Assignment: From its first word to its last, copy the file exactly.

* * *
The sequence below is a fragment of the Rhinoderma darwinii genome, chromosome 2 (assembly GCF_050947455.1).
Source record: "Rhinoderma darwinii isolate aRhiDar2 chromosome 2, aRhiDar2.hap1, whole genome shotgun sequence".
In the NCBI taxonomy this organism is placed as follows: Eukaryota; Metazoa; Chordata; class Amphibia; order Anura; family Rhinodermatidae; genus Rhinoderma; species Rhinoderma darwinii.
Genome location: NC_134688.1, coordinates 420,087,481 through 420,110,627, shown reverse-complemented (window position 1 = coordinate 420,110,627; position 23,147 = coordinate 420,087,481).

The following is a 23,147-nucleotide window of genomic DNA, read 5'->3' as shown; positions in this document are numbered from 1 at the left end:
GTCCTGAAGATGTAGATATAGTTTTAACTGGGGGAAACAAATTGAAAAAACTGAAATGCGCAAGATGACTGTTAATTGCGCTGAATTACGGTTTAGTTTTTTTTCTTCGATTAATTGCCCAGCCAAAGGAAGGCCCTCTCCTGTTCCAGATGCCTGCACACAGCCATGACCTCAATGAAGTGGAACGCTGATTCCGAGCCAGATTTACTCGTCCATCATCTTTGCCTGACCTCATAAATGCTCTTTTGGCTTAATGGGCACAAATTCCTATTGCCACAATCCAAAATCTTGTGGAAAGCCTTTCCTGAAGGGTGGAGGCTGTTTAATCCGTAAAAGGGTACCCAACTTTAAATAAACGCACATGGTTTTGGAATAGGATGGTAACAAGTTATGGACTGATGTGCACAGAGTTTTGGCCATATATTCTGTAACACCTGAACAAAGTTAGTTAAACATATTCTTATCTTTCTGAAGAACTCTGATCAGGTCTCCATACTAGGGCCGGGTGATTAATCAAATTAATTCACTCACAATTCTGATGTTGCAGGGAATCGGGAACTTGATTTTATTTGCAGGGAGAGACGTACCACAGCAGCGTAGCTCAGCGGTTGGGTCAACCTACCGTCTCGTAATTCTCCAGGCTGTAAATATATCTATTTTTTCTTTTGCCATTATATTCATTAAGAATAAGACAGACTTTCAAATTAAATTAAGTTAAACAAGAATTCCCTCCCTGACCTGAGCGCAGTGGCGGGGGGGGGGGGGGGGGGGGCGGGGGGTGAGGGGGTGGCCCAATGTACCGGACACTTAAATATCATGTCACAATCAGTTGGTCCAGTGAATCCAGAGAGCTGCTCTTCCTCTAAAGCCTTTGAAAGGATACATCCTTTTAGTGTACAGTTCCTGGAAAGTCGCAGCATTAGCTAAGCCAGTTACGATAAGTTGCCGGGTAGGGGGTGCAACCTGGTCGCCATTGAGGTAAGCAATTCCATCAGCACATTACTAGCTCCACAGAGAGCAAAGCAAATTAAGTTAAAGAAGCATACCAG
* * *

The sequence below is a fragment of the Rhinoderma darwinii genome, chromosome 2 (assembly GCF_050947455.1).
Source record: "Rhinoderma darwinii isolate aRhiDar2 chromosome 2, aRhiDar2.hap1, whole genome shotgun sequence".
In the NCBI taxonomy this organism is placed as follows: Eukaryota; Metazoa; Chordata; class Amphibia; order Anura; family Rhinodermatidae; genus Rhinoderma; species Rhinoderma darwinii.
Genome location: NC_134688.1, coordinates 420,087,481 through 420,110,627, shown reverse-complemented (window position 1 = coordinate 420,110,627; position 23,147 = coordinate 420,087,481).

The following is a 23,147-nucleotide window of genomic DNA, read 5'->3' as shown; positions in this document are numbered from 1 at the left end:
GTCCTGAAGATGTAGATATAGTTTTAACTGGGGGAAACAAATTGAAAAAACTGAAATGCGCAAGATGACTGTTAATTGCGCTGAATTACGGTTTAGTTTTTTTTCTTCGATTAATTGCCCAGCCAAAGGAAGGCCCTCTCCTGTTCCAGATGCCTGCACACAGCCATGACCTCAATGAAGTGGAACGCTGATTCCGAGCCAGATTTACTCGTCCATCATCTTTGCCTGACCTCATAAATGCTCTTTTGGCTTAATGGGCACAAATTCCTATTGCCACAATCCAAAATCTTGTGGAAAGCCTTTCCTGAAGGGTGGAGGCTGTTTAATCCGTAAAAGGGTACCCAACTTTAAATAAACGCACATGGTTTTGGAATAGGATGGTAACAAGTTATGGACTGATGTGCACAGAGTTTTGGCCATATATTCTGTAACACCTGAACAAAGTTAGTTAAACATATTCTTATCTTTCTGAAGAACTCTGATCAGGTCTCCATACTAGGGCCGGGTGATTAATCAAATTAATTCACTCACAATTCTGATGTTGCAGGGAATCGGGAACTTGATTTTATTTGCAGGGAGAGACGTACCACAGCAGCGTAGCTCAGCGGTTGGGTCAACCTACCGTCTCGTAATTCTCCAGGCTGTAAATATATCTATTTTTTCTTTTGCCATTATATTCATTAAGAATAAGACAGACTTTCAAATTAAATTAAGTTAAACAAGAATTCCCTCCCTGACCTGAGCGCAGTGGCGGGGGGGGGGGGGGGGGGGGCGGGGGGTGAGGGGGTGGCCCAATGTACCGGACACTTAAATATCATGTCACAATCAGTTGGTCCAGTGAATCCAGAGAGCTGCTCTTCCTCTAAAGCCTTTGAAAGGATACATCCTTTTAGTGTACAGTTCCTGGAAAGTCGCAGCATTAGCTAAGCCAGTTACGATAAGTTGCCGGGTAGGGGGTGCAACCTGGTCGCCATTGAGGTAAGCAATTCCATCAGCACATTACTAGCTCCACAGAGAGCAAAGCAAATTAAGTTAAAGAAGCATACCAG